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450 Nat Hazards (2012) 63:449460

spectacular examples of earthquake damage have occurred when soil deposits have lost
their strength and appear to flow as fluids due to soil liquefaction during earthquakes. The
1964 Good Friday earthquake (M = 9.2) in Alaska followed by the Niigata earthquake
(M = 7.5) in Japan attracted the attention of many researchers on the phenomenon of soil
liquefaction.
It is found that liquefaction was the major cause of damage to the port facilities and
settlement of pavements in Kobe port during 1995 Kobe earthquake. 2001 Bhuj earthquake
caused significant damage due to liquefaction, and reconnaissance study just after the
earthquake showed that liquefaction occurred in area of more than 15,000 m2. The extent
of damage caused by liquefaction can be substantial, which is observed from the recent
past earthquakes. Hence, it is essential to evaluate the liquefaction potential of a city or a
region, which is seismically active.
Northeast region of India comes under zone V as per IS: 1893 (2002), and seismic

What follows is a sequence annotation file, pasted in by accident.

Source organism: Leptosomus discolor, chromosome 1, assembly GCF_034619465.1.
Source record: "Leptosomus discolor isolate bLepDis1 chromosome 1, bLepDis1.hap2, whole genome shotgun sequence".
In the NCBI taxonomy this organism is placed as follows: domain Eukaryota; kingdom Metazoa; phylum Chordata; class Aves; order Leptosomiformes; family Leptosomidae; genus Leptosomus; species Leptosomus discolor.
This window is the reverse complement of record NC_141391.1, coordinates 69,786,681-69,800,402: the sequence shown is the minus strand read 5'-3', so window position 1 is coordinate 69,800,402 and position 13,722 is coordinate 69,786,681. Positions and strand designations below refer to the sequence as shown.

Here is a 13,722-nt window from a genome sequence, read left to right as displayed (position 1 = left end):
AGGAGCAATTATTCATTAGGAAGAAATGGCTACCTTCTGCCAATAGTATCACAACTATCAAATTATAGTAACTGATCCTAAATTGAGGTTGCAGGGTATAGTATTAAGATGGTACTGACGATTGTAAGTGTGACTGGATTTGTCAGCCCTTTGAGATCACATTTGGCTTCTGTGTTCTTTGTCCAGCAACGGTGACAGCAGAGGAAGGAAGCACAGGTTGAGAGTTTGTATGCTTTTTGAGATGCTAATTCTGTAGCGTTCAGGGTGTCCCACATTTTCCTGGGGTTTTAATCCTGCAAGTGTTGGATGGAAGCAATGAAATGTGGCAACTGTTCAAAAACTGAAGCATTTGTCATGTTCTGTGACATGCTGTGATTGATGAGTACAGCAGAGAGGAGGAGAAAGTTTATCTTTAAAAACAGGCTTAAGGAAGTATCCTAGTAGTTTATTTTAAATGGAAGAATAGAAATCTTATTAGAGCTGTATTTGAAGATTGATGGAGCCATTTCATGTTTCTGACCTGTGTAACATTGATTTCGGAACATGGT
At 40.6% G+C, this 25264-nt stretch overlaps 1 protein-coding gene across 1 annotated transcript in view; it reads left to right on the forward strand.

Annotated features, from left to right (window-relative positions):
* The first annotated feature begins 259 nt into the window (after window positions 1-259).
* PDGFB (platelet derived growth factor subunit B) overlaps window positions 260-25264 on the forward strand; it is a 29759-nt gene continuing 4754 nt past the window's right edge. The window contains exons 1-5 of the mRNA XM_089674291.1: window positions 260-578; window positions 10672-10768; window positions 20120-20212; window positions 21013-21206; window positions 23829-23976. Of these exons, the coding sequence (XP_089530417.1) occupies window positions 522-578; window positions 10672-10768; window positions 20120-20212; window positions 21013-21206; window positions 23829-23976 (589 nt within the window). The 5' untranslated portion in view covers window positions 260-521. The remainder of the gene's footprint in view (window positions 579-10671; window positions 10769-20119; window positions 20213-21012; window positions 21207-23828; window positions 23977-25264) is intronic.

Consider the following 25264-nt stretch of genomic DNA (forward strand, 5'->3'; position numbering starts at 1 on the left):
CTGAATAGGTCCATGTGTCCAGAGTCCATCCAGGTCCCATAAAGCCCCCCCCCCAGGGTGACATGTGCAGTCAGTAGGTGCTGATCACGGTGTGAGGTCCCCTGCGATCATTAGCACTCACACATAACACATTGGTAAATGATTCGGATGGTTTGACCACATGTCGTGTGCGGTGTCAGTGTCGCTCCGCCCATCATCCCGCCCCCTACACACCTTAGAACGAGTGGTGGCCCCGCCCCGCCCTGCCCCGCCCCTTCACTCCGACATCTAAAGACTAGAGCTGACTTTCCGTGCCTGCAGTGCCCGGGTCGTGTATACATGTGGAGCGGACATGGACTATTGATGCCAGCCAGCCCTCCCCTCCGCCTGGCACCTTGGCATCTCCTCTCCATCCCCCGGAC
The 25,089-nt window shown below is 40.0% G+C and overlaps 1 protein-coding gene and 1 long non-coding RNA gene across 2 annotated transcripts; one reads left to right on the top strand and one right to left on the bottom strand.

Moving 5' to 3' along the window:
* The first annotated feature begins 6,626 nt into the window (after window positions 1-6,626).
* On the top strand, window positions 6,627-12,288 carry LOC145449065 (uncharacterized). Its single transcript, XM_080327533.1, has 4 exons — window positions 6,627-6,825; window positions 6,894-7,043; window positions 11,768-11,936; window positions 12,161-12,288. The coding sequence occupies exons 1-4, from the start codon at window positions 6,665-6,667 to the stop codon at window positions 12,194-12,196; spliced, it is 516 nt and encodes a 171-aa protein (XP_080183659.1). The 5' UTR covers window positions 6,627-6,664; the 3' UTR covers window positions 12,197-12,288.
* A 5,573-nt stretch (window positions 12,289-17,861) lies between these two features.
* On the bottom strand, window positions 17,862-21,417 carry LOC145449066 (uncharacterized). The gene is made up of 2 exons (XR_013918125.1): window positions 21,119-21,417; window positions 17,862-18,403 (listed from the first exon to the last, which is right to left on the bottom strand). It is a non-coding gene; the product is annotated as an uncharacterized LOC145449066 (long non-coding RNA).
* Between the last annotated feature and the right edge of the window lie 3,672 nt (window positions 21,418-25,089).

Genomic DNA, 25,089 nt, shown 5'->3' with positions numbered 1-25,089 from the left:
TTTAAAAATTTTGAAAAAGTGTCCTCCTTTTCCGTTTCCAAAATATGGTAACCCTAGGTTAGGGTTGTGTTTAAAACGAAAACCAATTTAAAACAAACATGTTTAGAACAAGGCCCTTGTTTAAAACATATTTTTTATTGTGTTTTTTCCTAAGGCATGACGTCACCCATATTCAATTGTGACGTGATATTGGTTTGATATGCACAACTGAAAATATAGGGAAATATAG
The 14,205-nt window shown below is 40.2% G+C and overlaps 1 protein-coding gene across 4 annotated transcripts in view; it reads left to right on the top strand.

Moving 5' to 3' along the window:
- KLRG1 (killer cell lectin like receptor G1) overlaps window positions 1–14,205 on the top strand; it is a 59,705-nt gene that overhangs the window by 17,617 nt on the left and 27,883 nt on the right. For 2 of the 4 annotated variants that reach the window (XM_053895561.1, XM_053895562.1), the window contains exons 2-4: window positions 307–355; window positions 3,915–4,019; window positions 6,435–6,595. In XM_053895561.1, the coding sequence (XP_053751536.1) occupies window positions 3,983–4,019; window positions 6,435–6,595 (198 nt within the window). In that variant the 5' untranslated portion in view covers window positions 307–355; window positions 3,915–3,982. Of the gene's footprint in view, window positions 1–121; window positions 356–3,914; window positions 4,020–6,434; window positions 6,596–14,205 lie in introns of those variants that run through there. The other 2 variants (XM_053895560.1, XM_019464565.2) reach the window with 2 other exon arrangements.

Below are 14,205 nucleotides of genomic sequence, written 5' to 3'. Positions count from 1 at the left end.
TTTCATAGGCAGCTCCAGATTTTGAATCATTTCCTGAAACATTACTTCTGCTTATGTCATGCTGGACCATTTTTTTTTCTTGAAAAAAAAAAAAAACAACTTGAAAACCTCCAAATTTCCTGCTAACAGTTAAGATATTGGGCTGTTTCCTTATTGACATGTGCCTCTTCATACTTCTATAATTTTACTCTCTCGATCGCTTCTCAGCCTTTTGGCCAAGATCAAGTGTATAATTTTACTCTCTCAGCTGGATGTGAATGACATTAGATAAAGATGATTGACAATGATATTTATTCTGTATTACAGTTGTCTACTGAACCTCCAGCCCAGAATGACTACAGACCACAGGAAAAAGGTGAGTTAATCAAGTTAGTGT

activities in this region are very high. Many great earthquakes had occurred in this region.
For example, 1897 Great Assam earthquake and 1950 Assam earthquake are few of them.
During 1897 Great Assam earthquake, liquefaction was observed at many places in Assam.
Although it was great earthquake and large area of liquefaction was observed, it was found
that the extent of liquefaction-induced damage was very less.
It might be due to the fact that the infrastructural facilities and population density were
very less at that time. But in the present scenario, significant development has been taking
place in this region, in particular Assam. Assam has many oil refineries, industries, and
advanced infrastructural facilities. Hence, the seismic risk of Assam in the present day is
very high, and the degree of damage would be very high, if such great earthquake occurs
again. Guwahati is a major city in the northeastern territory, at which all the developmental
activities are concentrated now. This city has population of 0.81 million, very important
structures such as multistoried buildings, flyovers, retaining walls, and sports centers. So it
is very important to assess the liquefaction potential of this city, which will guide the